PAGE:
Whether you're looking for longevity, brilliancy, or cost-effectiveness for your Christmas light display, planning to decorate yourself or use a professional lighting installer, understanding the current differences between LED and incandescent light bulbs will help you make better choices for your Christmas lighting needs. 

As most consumers know, in the last decade, a rival to the traditional incandescent Christmas light emerged – the LED light bulb.  When LED Christmas lights were first sold in 2007, they had a range of quality inconsistences, depending on who manufactured them, and were noticeably less brilliant than incandescent Christmas bulbs. 

But, how do LED Christmas lights compare to incandescent Christmas lights today?  After nearly a decade of improvements in LED technology and manufacturing, LED Christmas lights have surpassed incandescents and have become the new standard of performance and efficiency in the following five ways:

1)  Energy Usage.  The differences in technology between incandescent and LED bulbs greatly impact the amount of energy they consume.  The incandescent technique of zapping a filament with electricity so it will burn and emit light, wastes a lot of energy because as the filament burns up, it also emits heat.  LED light technology passes electrical current through semiconductor material, which illuminates tiny light emitting diodes (LEDs).  Most of the heat produced is absorbed inside the bulb.  This is why LED Christmas lights use up to 90% less energy than incandescent Christmas lights.

2.  Cost-Effectiveness.  The higher cost of LED lights is a hurdle for some consumers who have trouble justifying why they should pay more.  Consumer Reports compared LED and incandescent Christmas bulbs to determine the comparative cost of light strings of 50 feet for 300 hours.  They found that while LEDs cost more per string, their operating cost was lower:  1 to 3 kilowatt hours of energy compared with 12 to 105 kWh for the incandescent lights, with an overall cost savings of the LED Christmas lights being $1 to $11 for the usage period.

3.  Brightness.  When LED Christmas lights first came on the market in 2007, they were much less brilliant than incandescent Christmas bulbs.  Improvements in today's LED bulbs have made them equal to or superior in brilliance to incandescents.  In addition, LED Christmas bulbs naturally create a full spectrum of colored light, vs. the more limited painted bulbs that convert white incandescent light into colored light bulbs.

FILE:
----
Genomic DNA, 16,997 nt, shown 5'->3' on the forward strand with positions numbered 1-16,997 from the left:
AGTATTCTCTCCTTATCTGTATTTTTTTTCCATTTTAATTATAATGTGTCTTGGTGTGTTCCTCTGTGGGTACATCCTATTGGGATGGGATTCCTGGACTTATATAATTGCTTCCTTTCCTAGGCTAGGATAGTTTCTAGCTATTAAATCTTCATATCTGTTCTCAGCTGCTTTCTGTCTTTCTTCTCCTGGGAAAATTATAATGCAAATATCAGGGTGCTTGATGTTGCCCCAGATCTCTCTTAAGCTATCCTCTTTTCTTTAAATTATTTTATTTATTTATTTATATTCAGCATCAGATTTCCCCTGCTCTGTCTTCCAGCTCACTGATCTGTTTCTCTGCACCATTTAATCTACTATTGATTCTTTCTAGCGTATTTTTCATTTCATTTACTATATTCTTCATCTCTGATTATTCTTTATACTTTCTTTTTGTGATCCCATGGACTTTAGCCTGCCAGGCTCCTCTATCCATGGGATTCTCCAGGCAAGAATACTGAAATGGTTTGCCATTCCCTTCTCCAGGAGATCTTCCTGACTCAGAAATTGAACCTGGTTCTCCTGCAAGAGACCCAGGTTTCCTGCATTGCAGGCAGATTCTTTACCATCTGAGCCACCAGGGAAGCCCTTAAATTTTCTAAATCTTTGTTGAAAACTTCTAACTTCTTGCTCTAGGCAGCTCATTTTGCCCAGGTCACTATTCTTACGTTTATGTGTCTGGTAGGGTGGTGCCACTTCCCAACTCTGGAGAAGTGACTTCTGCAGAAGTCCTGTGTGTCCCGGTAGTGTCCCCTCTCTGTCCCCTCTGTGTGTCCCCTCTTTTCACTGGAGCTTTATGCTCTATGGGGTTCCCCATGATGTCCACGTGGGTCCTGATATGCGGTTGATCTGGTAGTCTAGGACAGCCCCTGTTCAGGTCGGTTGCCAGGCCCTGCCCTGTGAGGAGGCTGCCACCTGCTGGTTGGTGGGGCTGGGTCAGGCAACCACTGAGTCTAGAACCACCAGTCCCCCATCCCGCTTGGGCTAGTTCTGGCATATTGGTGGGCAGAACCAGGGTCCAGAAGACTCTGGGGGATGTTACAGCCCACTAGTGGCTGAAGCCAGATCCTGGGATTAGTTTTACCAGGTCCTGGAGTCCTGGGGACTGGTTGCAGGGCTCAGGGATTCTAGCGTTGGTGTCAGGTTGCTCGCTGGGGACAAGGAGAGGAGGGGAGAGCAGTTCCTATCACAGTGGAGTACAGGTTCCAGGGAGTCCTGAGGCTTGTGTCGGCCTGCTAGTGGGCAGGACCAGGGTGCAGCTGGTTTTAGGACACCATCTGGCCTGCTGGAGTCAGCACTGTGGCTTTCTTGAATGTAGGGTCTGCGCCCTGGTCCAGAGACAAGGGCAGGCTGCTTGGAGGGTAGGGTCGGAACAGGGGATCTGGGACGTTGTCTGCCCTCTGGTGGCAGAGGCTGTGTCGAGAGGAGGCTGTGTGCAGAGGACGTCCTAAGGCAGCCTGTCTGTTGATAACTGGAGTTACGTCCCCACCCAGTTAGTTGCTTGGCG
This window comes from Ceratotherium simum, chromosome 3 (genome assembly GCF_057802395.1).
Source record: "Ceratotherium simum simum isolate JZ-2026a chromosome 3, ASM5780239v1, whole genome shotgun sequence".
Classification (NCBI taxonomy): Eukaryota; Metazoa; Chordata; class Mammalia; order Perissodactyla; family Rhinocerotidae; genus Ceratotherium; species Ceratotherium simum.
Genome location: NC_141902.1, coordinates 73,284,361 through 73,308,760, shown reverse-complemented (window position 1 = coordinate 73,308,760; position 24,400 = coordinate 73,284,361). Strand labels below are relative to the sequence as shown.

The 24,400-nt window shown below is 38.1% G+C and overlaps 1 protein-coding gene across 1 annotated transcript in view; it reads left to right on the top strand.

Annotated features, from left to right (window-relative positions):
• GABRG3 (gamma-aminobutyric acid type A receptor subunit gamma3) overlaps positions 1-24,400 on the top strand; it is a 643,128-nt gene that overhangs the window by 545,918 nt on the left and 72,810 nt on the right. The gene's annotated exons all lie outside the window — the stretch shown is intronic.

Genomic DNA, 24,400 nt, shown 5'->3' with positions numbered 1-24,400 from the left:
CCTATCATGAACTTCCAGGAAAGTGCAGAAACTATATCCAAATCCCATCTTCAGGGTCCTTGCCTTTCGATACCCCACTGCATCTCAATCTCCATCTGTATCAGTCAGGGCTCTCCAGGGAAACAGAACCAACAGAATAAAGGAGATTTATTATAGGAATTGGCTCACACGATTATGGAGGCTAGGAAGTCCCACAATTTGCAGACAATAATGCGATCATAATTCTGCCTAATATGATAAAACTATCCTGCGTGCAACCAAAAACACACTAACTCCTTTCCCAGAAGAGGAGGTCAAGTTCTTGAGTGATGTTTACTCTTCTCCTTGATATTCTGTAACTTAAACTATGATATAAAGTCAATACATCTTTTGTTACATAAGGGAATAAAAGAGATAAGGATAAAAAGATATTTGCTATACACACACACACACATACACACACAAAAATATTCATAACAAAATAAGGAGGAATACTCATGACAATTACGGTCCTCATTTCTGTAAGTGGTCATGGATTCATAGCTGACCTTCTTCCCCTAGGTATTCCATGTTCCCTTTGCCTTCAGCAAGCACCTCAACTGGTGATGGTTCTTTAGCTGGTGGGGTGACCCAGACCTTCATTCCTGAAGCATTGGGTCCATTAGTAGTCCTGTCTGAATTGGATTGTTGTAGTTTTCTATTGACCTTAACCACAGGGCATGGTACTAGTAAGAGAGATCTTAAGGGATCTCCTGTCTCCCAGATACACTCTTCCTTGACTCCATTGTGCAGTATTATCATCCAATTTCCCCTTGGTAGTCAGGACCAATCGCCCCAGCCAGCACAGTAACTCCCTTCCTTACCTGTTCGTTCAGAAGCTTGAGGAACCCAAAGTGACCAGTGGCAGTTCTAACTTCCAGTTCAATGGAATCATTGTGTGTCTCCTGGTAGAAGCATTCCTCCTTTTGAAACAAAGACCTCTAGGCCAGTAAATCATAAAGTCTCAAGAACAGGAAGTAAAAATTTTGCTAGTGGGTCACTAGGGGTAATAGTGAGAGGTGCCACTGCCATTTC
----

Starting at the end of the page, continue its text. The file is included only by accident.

4.  Cool to the touch bulbs.  Incandescent light bulbs not only waste energy by emitting heat into the atmosphere, hot incandescent Christmas bulbs, over time, pose a risk for fire and burn injuries to our hands, children and pets.  Also, the plastic housing of LED Christmas bulbs virtually eliminate the danger of broken glass from incandescent light bulbs.  And from the environmental point of view, when less energy is consumed, less carbon dioxide is produced.



5.  Longevity.  LED technology is more durable and longer lasting.  The Consumer Reports study mentioned early also compared incandescent and LED Christmas bulbs for their longevity.  The LED lights were still working after 4,000-plus hours, while each of the incandescent strings had one or more bulbs burn out before 2,000-hours of usage.  Obviously, the need to replace bulbs and strings is much less frequent for LED Christmas lights.  While most LED bulbs are rated for a service life in the range of 25,000 to 75,000 hours, this greatly depends on the manufacturer, weather conditions used in, length of exposure to outdoor elements.

LED technology has revolutionized the Christmas lighting industry.  The radical differences and benefits of LED technology over incandescent bulbs today may be as significant as the benefits incandescent Christmas bulbs offered over the use of Christmas candles in the early 20th Century.

At Flemings Holiday Lighting we are dedicated to using only high-quality, high-performance, energy-efficient Christmas lighting products.  We exclusively use LED Christmas lights for the five reasons described above.


Researchers say that the custom of displaying Christmas lights began in medieval times in Germany.  During their "Yule" celebration of the winter solstice, people burned a "Yule Log" to light the darkest days of winter, and ward off evil spirits.  This practice was adapted by many churches as part of their annual winter celebrations; but the Christian churches believed the light from the Yule Log represented Jesus, as the light of the world.  Eventually, the custom of log lighting was replaced by candle lighting, and by the end of the 18th Century the tradition of lighting candles for Christmas spread throughout Eastern Europe.